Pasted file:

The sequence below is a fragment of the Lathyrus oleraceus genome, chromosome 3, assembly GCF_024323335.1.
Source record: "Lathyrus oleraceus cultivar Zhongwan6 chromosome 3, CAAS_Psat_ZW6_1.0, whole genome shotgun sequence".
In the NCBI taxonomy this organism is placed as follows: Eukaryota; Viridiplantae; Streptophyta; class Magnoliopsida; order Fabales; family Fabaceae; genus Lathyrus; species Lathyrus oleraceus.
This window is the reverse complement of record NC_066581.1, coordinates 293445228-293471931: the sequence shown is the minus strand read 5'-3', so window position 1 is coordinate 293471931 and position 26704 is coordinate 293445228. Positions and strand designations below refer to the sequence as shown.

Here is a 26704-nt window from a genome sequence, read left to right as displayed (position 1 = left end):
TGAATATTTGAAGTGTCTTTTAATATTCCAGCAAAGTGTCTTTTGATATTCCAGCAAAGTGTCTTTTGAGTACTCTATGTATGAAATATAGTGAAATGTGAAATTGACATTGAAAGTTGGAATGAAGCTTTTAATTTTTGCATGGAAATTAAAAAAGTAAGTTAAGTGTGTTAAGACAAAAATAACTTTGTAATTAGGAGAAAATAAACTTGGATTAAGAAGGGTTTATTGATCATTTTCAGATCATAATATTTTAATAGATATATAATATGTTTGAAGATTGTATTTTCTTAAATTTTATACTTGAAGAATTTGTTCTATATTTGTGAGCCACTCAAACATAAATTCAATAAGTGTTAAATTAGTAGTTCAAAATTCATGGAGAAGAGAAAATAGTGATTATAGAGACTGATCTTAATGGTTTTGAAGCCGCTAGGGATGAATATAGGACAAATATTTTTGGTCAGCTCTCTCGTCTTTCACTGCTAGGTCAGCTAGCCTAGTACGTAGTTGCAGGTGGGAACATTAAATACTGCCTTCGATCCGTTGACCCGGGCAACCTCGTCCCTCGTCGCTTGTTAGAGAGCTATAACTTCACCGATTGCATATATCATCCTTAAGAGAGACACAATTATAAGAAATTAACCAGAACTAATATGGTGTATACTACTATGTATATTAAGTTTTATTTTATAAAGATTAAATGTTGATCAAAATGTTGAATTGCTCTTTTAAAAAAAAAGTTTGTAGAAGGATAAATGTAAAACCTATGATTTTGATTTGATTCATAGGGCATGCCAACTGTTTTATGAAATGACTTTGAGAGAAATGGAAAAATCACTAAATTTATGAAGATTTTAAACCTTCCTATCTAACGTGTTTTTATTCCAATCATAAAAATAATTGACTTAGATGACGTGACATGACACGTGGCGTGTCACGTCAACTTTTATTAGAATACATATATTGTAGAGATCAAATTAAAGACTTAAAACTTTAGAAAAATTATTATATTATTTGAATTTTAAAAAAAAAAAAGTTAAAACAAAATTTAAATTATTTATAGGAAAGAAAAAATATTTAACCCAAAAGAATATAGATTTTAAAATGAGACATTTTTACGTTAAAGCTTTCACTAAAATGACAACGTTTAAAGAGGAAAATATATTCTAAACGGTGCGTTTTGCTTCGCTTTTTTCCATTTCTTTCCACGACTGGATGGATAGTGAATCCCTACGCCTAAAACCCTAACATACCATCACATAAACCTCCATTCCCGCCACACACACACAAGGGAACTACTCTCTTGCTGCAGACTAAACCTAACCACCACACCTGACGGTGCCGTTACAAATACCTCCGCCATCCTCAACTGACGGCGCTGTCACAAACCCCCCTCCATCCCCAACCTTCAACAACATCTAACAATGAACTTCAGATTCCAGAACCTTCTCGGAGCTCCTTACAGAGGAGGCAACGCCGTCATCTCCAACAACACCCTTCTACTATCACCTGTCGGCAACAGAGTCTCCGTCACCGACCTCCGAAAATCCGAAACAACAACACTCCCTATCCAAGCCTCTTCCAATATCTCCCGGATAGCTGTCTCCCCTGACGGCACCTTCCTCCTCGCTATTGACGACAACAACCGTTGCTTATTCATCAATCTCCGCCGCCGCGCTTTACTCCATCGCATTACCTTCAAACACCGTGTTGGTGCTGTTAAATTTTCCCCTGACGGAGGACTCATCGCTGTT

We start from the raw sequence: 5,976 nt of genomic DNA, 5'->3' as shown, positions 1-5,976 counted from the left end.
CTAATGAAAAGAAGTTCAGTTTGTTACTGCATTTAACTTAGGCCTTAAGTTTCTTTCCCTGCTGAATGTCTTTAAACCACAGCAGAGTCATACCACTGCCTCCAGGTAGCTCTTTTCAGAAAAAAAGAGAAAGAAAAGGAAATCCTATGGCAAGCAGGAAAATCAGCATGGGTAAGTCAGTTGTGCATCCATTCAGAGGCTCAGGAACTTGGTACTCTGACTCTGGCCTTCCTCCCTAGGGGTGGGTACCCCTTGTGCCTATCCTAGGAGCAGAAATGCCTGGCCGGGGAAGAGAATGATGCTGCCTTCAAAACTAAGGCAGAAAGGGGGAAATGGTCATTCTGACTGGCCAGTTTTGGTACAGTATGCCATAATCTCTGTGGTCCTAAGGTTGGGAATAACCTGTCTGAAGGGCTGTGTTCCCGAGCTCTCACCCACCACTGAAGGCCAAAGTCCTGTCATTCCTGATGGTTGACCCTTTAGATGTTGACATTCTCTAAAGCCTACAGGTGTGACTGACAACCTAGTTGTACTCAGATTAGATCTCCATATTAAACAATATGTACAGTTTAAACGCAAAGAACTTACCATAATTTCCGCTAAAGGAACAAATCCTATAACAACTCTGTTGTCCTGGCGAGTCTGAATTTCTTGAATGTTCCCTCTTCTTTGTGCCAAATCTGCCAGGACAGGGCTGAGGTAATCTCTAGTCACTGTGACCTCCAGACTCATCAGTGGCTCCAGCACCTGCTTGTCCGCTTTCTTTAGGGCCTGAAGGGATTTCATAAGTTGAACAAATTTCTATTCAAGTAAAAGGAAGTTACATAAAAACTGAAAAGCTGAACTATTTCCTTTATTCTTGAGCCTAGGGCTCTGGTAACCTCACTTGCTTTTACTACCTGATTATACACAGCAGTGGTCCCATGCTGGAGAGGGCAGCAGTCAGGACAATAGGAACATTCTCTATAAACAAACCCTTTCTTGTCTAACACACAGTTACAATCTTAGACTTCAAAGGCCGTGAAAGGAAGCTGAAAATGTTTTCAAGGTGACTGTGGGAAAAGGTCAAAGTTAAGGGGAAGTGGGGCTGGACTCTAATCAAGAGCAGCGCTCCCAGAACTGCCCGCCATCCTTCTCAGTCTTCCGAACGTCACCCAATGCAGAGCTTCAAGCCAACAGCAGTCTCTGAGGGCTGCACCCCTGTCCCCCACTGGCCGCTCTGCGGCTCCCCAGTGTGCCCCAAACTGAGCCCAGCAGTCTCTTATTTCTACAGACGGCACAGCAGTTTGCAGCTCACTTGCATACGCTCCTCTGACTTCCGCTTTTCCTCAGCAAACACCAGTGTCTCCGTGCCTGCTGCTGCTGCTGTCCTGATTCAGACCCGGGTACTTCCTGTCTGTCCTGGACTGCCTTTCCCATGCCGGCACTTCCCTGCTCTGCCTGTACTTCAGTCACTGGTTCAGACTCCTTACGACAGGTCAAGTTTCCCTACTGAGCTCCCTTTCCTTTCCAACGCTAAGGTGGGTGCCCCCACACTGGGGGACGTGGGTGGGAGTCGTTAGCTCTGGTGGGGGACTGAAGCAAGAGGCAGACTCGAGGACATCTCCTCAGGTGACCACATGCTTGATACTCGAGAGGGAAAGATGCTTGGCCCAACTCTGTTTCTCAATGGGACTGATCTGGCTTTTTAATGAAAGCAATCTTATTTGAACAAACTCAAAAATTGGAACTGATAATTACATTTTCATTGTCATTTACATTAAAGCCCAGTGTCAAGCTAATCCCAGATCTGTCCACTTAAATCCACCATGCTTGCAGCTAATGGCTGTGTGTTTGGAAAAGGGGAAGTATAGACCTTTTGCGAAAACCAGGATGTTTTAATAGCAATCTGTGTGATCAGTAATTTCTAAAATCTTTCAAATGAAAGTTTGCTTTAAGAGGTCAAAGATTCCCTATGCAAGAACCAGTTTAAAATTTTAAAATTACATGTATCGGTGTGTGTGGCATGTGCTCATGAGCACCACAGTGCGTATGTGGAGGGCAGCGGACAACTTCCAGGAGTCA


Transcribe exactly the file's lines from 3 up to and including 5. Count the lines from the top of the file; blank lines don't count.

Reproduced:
In the NCBI taxonomy this organism is placed as follows: Eukaryota; Viridiplantae; Streptophyta; class Magnoliopsida; order Fabales; family Fabaceae; genus Lathyrus; species Lathyrus oleraceus.
This window is the reverse complement of record NC_066581.1, coordinates 293445228-293471931: the sequence shown is the minus strand read 5'-3', so window position 1 is coordinate 293471931 and position 26704 is coordinate 293445228. Positions and strand designations below refer to the sequence as shown.

Here is a 26704-nt window from a genome sequence, read left to right as displayed (position 1 = left end):